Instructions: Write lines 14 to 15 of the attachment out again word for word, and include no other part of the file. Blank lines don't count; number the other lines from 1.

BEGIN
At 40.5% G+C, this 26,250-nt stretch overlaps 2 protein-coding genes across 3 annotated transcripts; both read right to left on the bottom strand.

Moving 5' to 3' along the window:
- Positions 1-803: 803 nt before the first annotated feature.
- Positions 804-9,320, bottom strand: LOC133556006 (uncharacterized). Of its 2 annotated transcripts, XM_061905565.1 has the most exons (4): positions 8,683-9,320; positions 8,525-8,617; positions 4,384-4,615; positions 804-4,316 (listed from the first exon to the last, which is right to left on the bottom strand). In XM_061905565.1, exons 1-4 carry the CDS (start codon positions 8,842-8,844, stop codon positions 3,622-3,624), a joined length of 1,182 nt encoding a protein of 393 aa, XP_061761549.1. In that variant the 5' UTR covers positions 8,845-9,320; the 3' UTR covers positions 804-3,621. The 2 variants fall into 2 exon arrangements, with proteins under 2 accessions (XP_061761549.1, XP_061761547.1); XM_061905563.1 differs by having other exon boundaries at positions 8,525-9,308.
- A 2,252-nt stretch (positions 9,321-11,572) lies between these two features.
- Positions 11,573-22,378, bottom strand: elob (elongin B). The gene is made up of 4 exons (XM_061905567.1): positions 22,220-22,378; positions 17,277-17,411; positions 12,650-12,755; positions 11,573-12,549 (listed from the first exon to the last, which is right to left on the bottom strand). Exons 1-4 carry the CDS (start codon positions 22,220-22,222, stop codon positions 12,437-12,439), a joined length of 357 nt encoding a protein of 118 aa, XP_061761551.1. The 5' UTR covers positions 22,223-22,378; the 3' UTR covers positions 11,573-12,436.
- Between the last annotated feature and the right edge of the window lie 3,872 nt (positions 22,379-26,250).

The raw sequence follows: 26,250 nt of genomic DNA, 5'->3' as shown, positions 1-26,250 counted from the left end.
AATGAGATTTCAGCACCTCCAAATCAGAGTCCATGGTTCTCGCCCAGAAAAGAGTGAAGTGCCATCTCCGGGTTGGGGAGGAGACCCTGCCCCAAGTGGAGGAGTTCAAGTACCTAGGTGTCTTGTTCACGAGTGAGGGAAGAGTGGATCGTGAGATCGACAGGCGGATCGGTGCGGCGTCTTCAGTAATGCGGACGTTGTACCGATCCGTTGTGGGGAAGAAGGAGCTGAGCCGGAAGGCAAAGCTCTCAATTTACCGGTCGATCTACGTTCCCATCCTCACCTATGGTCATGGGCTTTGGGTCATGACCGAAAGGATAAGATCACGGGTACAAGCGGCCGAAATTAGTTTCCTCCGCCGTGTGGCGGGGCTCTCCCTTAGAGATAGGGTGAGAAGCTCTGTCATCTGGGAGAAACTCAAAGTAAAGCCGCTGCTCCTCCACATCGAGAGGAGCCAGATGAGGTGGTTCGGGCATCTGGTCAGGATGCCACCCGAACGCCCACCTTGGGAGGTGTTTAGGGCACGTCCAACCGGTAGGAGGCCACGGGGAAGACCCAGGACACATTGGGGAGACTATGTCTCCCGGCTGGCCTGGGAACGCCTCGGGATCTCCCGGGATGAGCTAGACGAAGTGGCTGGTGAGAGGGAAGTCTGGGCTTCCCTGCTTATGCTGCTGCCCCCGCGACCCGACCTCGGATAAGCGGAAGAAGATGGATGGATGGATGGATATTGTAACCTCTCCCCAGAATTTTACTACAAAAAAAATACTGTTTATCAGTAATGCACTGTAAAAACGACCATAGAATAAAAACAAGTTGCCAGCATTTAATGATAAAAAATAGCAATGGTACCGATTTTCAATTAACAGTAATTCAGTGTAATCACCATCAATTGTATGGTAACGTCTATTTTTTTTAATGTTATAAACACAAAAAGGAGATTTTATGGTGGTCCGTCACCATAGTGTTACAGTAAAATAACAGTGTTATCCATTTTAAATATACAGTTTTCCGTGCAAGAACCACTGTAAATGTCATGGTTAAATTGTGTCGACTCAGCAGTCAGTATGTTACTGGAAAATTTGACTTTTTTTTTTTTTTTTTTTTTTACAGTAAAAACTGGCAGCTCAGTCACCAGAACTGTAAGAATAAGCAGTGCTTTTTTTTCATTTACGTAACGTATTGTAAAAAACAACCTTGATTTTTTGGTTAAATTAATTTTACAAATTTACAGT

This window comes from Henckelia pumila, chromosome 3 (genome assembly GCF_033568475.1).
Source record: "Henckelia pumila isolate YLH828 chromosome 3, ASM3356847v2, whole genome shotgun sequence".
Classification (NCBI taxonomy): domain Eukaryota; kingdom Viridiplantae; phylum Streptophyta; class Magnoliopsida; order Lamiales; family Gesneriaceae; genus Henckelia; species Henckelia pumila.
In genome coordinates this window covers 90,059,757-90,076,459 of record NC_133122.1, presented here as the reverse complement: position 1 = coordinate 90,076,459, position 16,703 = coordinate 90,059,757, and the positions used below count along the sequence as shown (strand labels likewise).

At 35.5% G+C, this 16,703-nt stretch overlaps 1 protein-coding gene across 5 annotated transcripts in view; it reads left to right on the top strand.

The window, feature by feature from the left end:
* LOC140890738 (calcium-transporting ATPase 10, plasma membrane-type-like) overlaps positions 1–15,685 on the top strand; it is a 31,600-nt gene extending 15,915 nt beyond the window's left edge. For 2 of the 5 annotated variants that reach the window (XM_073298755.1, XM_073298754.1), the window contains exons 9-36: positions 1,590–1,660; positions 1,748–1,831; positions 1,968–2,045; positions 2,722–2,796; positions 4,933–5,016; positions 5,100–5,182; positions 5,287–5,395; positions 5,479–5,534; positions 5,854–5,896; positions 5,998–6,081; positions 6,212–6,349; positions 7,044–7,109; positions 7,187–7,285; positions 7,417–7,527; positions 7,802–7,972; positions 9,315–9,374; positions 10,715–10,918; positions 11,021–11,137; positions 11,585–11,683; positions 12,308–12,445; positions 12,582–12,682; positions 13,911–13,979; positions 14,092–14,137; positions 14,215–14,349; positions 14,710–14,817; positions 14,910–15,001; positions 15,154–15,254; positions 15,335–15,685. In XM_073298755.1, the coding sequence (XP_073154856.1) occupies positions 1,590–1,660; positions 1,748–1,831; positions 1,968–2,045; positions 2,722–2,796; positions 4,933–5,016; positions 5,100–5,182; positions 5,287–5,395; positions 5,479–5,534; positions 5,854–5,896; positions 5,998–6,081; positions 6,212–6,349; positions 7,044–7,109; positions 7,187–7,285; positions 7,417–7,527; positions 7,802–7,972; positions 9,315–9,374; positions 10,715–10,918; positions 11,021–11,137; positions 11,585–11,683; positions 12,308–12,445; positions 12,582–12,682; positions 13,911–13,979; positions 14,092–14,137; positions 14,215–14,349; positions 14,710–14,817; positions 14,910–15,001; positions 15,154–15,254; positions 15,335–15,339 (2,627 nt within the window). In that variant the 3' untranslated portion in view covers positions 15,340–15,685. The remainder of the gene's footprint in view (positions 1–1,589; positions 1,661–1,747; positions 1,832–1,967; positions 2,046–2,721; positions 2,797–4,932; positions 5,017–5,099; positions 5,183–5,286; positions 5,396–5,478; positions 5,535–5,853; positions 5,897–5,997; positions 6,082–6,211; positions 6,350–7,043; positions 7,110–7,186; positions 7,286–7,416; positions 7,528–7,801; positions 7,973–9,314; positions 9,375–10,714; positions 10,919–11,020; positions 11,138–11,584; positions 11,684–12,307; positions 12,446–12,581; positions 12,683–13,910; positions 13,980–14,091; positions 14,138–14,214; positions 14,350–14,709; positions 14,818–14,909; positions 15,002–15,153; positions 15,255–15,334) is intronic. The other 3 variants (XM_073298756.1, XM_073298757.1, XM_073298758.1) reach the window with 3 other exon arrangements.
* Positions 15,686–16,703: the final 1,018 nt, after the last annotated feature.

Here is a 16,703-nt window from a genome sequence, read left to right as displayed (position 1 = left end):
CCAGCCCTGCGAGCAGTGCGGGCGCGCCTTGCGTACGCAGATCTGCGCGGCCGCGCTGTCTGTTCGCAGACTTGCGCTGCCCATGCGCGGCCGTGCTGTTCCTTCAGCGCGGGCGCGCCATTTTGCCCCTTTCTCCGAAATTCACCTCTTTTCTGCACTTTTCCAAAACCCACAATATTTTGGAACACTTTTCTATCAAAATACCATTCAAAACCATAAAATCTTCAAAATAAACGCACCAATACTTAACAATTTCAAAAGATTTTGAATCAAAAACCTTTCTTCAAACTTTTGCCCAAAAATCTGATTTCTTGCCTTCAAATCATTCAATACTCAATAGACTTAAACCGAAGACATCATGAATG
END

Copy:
At 35.5% G+C, this 16,703-nt stretch overlaps 1 protein-coding gene across 5 annotated transcripts in view; it reads left to right on the top strand.

The window, feature by feature from the left end: